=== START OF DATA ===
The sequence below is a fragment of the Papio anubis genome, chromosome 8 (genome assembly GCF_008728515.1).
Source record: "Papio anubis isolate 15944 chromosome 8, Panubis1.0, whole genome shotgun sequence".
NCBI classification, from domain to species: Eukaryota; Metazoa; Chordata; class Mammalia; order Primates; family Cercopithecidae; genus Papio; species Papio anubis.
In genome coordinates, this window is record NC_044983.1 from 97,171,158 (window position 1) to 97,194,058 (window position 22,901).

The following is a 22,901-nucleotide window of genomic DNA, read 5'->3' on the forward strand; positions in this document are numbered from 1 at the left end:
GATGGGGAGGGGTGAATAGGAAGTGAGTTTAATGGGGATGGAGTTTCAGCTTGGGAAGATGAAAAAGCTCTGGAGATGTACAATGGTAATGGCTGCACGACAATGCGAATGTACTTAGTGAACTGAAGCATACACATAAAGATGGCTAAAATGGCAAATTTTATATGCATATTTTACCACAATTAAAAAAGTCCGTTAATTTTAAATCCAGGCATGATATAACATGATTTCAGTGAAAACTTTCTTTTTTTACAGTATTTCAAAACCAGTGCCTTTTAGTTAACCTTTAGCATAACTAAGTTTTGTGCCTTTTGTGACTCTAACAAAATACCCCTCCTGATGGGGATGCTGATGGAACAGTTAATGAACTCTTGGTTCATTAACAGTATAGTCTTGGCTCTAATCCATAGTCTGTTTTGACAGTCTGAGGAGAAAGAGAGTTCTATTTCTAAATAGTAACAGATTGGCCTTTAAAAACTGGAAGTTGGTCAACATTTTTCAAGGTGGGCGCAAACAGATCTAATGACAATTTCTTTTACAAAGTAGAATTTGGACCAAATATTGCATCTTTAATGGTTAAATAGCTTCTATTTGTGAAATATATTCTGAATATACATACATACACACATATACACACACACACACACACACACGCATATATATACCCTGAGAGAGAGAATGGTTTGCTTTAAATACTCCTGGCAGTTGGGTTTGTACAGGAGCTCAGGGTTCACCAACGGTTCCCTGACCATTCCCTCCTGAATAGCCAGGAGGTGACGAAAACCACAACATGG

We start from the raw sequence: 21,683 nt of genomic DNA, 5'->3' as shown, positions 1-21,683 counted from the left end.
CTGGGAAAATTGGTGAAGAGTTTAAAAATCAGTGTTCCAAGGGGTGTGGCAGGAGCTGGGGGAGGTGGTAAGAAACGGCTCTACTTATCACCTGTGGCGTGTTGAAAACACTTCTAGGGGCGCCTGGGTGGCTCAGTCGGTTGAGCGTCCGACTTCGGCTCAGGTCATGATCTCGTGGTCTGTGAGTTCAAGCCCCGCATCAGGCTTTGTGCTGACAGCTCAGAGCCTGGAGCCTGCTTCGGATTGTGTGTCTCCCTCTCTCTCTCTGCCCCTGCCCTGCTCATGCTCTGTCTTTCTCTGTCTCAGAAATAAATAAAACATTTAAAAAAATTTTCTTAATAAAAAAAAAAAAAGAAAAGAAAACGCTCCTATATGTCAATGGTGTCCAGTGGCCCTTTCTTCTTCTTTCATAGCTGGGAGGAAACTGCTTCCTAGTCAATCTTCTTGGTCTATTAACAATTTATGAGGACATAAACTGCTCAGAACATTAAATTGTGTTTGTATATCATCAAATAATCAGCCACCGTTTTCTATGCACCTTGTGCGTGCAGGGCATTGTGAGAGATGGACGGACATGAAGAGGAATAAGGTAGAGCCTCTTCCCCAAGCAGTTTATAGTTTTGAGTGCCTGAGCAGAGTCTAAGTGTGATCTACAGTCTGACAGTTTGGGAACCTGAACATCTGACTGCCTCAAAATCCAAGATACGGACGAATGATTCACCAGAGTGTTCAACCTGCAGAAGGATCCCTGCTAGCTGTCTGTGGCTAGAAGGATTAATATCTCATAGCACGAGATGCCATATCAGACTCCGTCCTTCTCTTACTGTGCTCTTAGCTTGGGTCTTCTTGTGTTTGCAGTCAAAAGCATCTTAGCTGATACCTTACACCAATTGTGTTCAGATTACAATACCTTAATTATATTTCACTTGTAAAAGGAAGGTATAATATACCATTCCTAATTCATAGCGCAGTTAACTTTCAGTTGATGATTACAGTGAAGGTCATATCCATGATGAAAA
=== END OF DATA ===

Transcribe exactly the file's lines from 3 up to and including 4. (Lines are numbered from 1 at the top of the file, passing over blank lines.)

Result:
NCBI classification, from domain to species: Eukaryota; Metazoa; Chordata; class Mammalia; order Primates; family Cercopithecidae; genus Papio; species Papio anubis.
In genome coordinates, this window is record NC_044983.1 from 97,171,158 (window position 1) to 97,194,058 (window position 22,901).